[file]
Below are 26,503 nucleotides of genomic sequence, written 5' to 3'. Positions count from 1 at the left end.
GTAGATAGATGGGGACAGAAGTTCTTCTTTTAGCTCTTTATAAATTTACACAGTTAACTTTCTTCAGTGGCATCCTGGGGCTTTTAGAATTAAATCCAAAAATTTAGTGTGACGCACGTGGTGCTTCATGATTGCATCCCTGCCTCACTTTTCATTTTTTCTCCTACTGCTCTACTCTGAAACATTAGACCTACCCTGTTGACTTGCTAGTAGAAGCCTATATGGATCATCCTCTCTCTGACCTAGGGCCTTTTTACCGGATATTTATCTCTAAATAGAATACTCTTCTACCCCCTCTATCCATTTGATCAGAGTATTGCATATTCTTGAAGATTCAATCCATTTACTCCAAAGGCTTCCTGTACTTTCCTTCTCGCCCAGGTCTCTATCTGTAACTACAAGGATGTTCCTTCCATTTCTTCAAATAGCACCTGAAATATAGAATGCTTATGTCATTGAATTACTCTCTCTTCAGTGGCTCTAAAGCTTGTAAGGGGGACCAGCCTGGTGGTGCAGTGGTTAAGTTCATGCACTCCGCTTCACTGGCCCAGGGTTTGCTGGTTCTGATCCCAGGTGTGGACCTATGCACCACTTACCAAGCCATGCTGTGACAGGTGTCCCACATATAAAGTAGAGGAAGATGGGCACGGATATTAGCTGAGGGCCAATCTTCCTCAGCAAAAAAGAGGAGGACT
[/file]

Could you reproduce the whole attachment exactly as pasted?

Below are 26,503 nucleotides of genomic sequence, written 5' to 3'. Positions count from 1 at the left end.
GTAGATAGATGGGGACAGAAGTTCTTCTTTTAGCTCTTTATAAATTTACACAGTTAACTTTCTTCAGTGGCATCCTGGGGCTTTTAGAATTAAATCCAAAAATTTAGTGTGACGCACGTGGTGCTTCATGATTGCATCCCTGCCTCACTTTTCATTTTTTCTCCTACTGCTCTACTCTGAAACATTAGACCTACCCTGTTGACTTGCTAGTAGAAGCCTATATGGATCATCCTCTCTCTGACCTAGGGCCTTTTTACCGGATATTTATCTCTAAATAGAATACTCTTCTACCCCCTCTATCCATTTGATCAGAGTATTGCATATTCTTGAAGATTCAATCCATTTACTCCAAAGGCTTCCTGTACTTTCCTTCTCGCCCAGGTCTCTATCTGTAACTACAAGGATGTTCCTTCCATTTCTTCAAATAGCACCTGAAATATAGAATGCTTATGTCATTGAATTACTCTCTCTTCAGTGGCTCTAAAGCTTGTAAGGGGGACCAGCCTGGTGGTGCAGTGGTTAAGTTCATGCACTCCGCTTCACTGGCCCAGGGTTTGCTGGTTCTGATCCCAGGTGTGGACCTATGCACCACTTACCAAGCCATGCTGTGACAGGTGTCCCACATATAAAGTAGAGGAAGATGGGCACGGATATTAGCTGAGGGCCAATCTTCCTCAGCAAAAAAGAGGAGGACT